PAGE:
On third album Spills Out, Brooklyn noise-punk mischief-makers Pterodactyl have mutated from their abrasive loft-show roots into a glorious, broken-pop juggernaut. The band’s squealing, sweat-soaked Brooklyn art-bustle had rapidly put them alongside contemporaries like Oneida, These Are Powers and Parts & Labor; but Spills Out gently leads the trio towards the uplifting, wistful harmonies of ’60s rockers like The Zombies, CSNY and the pre-acid Beatles— “When John was a heavy drinker and the songs were kind of sad,” says bassist/vocalist Jesse Hodges. Pterodactyl’s onomatopoetic barks have been replaced by a luxurious three-part croon; their adenoidal squawk has been expanded to include Spectorian levels of reassuring fuzz. Their most ambitious statement to date, Spills Out is triumphant, melancholic, unapologetically pop.
Alongside the band’s experiments with Wurlitzers, Farfisas and ukeleles, Spills Outfeaturing a slew of guest appearances—Dan Friel (Parts & Labor), Zach Lehrhoff (Ex-Models, Seconds), Mike Gallope (Skeletons), Amy Cimini (Starring), electronic wunderkind Frank Musarra (Hearts Of Darknesses)—expanding the band’s sonic arsenal to a diverse palate of psych textures and heartening modern squelch. The record is bulging with the scorched hum of the Kawasaki Dual Cool Keys, a discontinued toy keyboard from the early ’00s that the band loves for its unpredictability, bizarre soundbank and unique ability to fold in half for duet play. Beams guitarist/vocalist Joe Kremer, “It makes sounds nothing else makes.” Adds drummer/vocalist Matt Marlin, “We wanted it to be our signature instrument, but it turns out it’s rather unreliable.”
With help from producer Jonny Schenke, band laid the basic tracks in Hodges’ Bushwick loft space, The Wallet. From there Pterodactyl moved the files to their Williamsburg practice space for exhausting, obsessive overdub sessions that created the album’s monolithic sound clouds: Kremer spent eight hours recording a dueling lead guitar part, Hodges recorded six intertwining vocal lines, the band huddled in their freezing, windowless space for up to 12 hours at a time. At the end, Pterodactyl passed the recordings off to Musarra for mixing, giving its mountainous pile-up of noise new spatial life. The incredible album art, done by a Warsaw-based artist Otecki, compliments these ominous and mysterious undertones lurking under the album’s sunny façade.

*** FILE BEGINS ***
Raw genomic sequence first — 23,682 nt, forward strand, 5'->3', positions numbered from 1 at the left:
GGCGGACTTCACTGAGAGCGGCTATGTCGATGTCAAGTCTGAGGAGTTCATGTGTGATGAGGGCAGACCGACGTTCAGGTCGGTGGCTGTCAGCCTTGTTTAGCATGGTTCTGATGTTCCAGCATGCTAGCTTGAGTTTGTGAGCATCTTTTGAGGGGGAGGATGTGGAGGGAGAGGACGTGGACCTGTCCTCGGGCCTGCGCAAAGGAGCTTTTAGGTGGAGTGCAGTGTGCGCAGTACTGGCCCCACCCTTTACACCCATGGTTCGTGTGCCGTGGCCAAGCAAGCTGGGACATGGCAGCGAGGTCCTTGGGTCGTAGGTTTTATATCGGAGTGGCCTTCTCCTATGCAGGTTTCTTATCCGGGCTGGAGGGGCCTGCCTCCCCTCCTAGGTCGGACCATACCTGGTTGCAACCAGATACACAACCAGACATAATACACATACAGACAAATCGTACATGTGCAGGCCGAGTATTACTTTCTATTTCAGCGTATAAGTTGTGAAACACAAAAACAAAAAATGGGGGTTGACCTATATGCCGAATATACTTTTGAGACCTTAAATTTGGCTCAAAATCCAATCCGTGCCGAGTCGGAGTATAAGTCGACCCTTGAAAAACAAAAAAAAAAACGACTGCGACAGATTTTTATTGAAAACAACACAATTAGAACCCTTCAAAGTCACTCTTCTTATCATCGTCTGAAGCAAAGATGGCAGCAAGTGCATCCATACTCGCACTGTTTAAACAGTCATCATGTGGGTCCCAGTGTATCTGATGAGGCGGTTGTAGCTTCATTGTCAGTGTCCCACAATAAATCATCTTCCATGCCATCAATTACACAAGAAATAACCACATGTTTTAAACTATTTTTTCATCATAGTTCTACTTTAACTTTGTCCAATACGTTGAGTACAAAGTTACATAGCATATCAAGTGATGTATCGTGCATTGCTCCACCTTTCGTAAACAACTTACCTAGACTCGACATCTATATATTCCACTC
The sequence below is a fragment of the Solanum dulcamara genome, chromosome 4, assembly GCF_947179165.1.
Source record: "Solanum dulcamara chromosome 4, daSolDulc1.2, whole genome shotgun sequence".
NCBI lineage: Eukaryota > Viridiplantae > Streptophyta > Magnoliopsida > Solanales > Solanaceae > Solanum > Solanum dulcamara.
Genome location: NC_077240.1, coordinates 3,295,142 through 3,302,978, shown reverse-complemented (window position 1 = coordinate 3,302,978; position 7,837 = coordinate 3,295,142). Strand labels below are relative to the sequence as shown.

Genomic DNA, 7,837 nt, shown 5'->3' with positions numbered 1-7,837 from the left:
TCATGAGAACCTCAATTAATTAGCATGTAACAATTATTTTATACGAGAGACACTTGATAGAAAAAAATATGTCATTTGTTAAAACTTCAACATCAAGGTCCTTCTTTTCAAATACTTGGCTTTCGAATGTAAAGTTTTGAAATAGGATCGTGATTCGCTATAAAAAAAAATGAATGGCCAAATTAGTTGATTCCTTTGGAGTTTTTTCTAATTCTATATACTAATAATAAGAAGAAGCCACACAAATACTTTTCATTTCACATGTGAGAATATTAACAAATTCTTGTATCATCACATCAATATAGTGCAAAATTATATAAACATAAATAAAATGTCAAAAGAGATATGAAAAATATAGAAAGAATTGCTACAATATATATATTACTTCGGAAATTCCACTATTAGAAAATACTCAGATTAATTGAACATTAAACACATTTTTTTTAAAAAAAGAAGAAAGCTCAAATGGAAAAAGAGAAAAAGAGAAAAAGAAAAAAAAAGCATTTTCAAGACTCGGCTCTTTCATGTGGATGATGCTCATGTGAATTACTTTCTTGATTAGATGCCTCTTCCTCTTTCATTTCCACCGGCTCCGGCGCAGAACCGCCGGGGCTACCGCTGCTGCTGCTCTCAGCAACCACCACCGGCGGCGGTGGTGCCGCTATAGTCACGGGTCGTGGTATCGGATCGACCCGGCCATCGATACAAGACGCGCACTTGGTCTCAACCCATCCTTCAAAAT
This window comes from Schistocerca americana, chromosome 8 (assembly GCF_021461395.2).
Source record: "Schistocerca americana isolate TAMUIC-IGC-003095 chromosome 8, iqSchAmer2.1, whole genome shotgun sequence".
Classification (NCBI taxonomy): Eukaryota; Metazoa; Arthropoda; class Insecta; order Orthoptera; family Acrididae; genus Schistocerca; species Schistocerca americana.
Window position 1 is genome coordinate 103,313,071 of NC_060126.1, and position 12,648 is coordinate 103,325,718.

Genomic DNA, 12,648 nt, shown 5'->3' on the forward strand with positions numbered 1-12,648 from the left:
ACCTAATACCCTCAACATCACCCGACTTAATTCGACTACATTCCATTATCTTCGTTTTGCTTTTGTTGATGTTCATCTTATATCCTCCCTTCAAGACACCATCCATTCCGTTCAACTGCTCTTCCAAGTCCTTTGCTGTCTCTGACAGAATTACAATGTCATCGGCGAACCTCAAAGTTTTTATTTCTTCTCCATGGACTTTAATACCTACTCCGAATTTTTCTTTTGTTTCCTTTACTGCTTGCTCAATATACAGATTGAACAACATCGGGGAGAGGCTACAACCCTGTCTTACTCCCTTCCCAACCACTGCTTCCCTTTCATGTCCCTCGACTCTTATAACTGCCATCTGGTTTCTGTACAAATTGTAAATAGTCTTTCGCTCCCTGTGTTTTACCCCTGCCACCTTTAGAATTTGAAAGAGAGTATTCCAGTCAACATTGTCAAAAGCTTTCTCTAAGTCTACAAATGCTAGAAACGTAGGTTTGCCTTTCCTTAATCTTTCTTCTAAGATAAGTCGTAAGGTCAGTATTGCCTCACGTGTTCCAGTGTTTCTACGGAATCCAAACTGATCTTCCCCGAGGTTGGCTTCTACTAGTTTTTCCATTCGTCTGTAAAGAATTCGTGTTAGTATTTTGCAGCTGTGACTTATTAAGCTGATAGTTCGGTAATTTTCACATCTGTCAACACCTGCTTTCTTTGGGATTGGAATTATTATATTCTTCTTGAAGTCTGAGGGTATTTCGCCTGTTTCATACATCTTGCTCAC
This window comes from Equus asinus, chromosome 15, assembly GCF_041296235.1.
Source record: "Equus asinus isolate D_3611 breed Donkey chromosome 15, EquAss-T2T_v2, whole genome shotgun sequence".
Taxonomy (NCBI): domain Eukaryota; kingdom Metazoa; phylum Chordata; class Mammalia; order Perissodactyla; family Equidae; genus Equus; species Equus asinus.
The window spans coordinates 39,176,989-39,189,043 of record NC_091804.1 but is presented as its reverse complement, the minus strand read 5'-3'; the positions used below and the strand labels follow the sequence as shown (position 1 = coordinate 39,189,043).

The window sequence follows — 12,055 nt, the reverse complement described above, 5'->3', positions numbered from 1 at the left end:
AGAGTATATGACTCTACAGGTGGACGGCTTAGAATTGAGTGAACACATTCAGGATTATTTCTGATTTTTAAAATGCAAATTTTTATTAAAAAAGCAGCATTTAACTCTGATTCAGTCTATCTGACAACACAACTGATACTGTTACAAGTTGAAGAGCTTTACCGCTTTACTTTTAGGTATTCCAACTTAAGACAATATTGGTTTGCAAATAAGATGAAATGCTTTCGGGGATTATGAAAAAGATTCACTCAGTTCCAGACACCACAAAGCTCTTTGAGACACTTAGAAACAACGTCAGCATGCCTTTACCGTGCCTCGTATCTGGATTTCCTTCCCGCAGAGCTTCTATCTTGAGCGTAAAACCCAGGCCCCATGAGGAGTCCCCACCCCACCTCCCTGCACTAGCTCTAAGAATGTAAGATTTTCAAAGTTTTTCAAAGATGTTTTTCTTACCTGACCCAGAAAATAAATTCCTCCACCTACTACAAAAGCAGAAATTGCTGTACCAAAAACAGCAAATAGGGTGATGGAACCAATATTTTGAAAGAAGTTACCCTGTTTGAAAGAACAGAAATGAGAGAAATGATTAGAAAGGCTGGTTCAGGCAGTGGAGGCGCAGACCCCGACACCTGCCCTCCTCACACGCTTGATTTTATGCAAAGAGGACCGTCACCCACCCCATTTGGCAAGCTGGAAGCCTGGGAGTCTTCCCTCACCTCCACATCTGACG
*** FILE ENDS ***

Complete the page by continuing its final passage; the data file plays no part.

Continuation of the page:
Lyrically, Spills Out is a bittersweet look at endings and conclusions. In the two years since their gnashing Worldwild, members of Pterodactyl experienced romantic break-ups, attempted to quit drinking and endured the death of a close friend. Notably, Kremer quit his job as a high school physics teacher after seven years and “The Break” details the complex emotions of life-after-work. “The thing that was most striking about not working anymore,” says Kremer, “was that I didn’t have the job to cover up the things I was feeling day to day. If you have something you can pour yourself into—a job, a girlfriend, a band, drugs—then you don’t actually have to face yourself at all.” Once the treble-saturated brats of the Brooklyn underground, Pterodactyl is digging deeper than ever before. - Christopher R. Weingarten